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29 June 2014

Health stars get go ahead

A new health star rating system for food has got the backing of the government.

A new health star rating system for food has got the backing of the government.

Minister for Food Safety Nikki Kaye announced on Friday that the government will adopt the health star rating system, which has been developed in Australia and endorsed by ministers there in June last year.

The star ratings range from ½ a star to 5 stars and are designed to give consumers “at-a-glance” information about the nutritional value of packaged food. The more stars the better. Saturated fat, sugar, sodium, and energy content will also be displayed with the star rating on the front of the pack.

However, the rating scheme is voluntary and companies can choose whether or not to use the stars on their products. Along with the Australian consumer organisation Choice, we’re calling on food manufacturers to start rolling out the ratings to make it easier for consumers to make better food choices.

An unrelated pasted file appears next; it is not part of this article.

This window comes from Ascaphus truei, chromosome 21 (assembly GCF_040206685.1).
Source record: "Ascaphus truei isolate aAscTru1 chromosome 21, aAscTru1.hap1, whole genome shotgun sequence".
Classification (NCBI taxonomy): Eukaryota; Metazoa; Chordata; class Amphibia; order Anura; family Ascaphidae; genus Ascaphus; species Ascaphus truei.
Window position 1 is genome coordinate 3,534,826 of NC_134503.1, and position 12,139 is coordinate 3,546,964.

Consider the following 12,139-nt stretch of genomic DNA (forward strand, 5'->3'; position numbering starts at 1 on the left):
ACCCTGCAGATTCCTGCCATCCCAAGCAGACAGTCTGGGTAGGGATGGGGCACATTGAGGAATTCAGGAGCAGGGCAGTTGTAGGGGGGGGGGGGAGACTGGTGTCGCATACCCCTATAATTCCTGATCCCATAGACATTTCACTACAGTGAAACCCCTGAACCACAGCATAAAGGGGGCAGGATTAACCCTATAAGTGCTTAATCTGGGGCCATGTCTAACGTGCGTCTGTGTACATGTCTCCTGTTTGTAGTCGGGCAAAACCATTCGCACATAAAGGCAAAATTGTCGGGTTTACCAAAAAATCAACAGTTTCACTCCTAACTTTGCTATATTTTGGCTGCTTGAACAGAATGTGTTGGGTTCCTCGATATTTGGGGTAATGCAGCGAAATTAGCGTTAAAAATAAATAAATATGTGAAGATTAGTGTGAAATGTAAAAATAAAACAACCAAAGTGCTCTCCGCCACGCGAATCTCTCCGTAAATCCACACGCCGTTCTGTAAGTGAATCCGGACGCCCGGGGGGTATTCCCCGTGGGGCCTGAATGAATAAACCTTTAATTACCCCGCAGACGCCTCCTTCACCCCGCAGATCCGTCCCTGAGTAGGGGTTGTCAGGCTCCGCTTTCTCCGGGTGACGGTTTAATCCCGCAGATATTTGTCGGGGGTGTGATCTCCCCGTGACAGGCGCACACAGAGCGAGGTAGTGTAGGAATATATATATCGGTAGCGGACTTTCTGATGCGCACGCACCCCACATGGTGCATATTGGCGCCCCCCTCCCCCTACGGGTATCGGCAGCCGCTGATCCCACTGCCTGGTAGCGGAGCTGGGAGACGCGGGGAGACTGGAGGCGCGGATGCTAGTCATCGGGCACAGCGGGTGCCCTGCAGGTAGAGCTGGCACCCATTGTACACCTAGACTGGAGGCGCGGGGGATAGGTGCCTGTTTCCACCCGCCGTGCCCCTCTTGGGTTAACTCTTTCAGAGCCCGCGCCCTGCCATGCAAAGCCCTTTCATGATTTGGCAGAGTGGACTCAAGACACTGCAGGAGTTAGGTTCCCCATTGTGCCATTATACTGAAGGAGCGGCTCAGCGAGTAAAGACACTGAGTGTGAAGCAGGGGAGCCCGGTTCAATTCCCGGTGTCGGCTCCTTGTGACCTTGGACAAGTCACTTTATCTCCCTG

Research has shown existing nutrition information panels, which usually appear in small print on the back of the pack, aren’t easily understood. By providing nutrition information up front, the health star rating system should help consumers make better informed decisions about what they eat.

The system should also provide an incentive for the food manufacturing industry to reduce the fat, sugar and sodium content in packaged foods.

One Australian manufacturer is already putting the star rating on its mueslis.

If manufacturers don’t take up the health star rating system, we believe the government should introduce mandatory requirements for front-of-pack labelling.

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